Biodiversity offsets approaches aims at achieving no net loss and preferably a net gain of biodiversity on the ground with respect to species composition, habitat structure and ecosystem functions. This study aims at measuring how mining activities and the subsequent rehabilitation efforts affects plant species diversity, abundance and soil nutrient re-cycling at different sites of the quarry. This is important for informing the company on whether there is improvement or not. Objectives; to assess at what extent the ongoing quarry rehabilitation efforts is offsetting the lost biodiversity following quarrying activities, to impart knowledge to students and other stakeholders on the concept of biodiversity offsetting and its importance for biodiversity conservation in quarries, to recommend appropriate measures towards effective biodiversity offsetting at Wazo Hill Quarry(WHQ).
In the mining site at WHQ, plant diversity, structure and abundance will be assessed in various parts, during data collection 3 habitat regimes will be considered within the quarry that include rehabilitated, abandoned and undisturbed quarry sites. Within the 3 sites transects will be systematically allocated and within the transects a sampling frame will be thrown following systematic sampling techniques. On same spots where data for plant communities has been recorded, soil samples will be collected for laboratory analysis on the key nutrients which include Nitrogen, Phosphorus, Sulfur and Carbon, soil microbial biomass as well as pH, texture, structure (aggregate distribution and stability) and hydraulic conductivity for providing information on ecosystem services at various sites.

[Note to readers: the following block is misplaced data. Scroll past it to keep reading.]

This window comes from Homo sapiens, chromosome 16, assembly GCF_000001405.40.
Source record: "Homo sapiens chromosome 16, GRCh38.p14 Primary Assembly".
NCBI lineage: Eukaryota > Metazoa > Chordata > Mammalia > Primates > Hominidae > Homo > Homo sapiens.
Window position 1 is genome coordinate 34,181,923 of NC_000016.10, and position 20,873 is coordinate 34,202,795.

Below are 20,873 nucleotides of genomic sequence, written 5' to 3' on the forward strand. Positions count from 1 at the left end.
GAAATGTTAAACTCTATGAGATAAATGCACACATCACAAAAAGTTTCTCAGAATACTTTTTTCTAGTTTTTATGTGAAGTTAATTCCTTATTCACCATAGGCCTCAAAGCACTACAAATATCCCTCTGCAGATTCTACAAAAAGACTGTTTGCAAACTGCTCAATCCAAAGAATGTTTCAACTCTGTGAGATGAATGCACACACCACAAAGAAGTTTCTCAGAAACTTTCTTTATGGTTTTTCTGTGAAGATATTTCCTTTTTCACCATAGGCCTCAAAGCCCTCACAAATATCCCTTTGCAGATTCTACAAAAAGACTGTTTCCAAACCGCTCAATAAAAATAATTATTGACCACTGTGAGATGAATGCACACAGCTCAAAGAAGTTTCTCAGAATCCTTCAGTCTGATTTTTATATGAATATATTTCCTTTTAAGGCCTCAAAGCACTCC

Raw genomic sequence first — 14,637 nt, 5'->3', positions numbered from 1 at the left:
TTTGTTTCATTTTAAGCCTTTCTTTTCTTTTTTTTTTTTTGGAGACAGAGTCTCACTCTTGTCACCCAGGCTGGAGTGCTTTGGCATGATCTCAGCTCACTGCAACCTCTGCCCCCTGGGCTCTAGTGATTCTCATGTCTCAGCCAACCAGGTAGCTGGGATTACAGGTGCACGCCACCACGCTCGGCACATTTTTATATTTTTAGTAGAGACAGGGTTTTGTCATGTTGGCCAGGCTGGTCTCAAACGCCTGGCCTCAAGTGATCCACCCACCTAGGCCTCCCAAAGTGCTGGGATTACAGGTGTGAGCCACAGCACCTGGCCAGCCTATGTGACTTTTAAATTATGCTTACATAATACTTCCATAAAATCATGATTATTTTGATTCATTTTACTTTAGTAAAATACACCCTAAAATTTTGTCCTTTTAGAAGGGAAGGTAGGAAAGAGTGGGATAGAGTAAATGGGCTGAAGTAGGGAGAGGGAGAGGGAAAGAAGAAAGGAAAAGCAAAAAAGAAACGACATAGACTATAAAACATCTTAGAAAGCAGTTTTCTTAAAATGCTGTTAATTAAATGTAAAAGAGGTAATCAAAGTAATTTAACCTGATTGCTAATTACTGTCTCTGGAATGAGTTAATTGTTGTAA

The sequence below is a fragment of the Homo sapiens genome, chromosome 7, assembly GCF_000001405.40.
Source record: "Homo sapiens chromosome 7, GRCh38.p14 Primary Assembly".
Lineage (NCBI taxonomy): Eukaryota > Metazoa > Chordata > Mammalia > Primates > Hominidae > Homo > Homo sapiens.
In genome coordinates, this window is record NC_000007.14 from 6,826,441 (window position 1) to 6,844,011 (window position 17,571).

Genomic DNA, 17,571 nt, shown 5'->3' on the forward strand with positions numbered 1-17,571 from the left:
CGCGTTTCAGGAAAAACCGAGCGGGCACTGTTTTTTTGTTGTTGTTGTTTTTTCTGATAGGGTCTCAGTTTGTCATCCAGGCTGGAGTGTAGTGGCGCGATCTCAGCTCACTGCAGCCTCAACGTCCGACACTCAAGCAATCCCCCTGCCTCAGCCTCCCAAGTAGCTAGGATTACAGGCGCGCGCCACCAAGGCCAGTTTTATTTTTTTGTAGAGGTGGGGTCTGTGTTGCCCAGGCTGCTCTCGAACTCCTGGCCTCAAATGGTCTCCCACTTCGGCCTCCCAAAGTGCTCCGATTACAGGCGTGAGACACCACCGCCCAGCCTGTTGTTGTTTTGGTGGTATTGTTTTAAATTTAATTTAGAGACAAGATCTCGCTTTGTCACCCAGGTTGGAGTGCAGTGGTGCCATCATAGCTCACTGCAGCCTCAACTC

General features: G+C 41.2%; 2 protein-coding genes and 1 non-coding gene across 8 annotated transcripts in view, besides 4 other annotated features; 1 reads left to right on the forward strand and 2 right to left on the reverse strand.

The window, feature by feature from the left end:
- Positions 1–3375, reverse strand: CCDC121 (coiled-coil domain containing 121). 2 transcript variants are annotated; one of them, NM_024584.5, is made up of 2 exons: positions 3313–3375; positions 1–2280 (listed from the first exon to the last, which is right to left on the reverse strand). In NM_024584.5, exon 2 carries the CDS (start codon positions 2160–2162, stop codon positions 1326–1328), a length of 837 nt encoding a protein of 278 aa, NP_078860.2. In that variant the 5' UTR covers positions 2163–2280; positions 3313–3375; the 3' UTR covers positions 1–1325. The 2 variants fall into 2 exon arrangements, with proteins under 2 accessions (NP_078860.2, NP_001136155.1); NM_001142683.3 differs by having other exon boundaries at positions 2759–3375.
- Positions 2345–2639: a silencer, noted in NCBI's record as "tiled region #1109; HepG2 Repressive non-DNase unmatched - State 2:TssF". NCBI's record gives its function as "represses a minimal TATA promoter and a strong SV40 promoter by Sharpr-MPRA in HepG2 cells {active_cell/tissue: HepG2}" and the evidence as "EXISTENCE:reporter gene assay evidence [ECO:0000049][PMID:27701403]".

Biodiversity offset information with regard to species composition, habitat structure, ecosystem function, people's use and cultural values associated with biodiversity will be generated. This information will be valuable to both company and society as they will help into reviewing, devising and improving the ongoing quarry rehabilitation efforts at WHQ.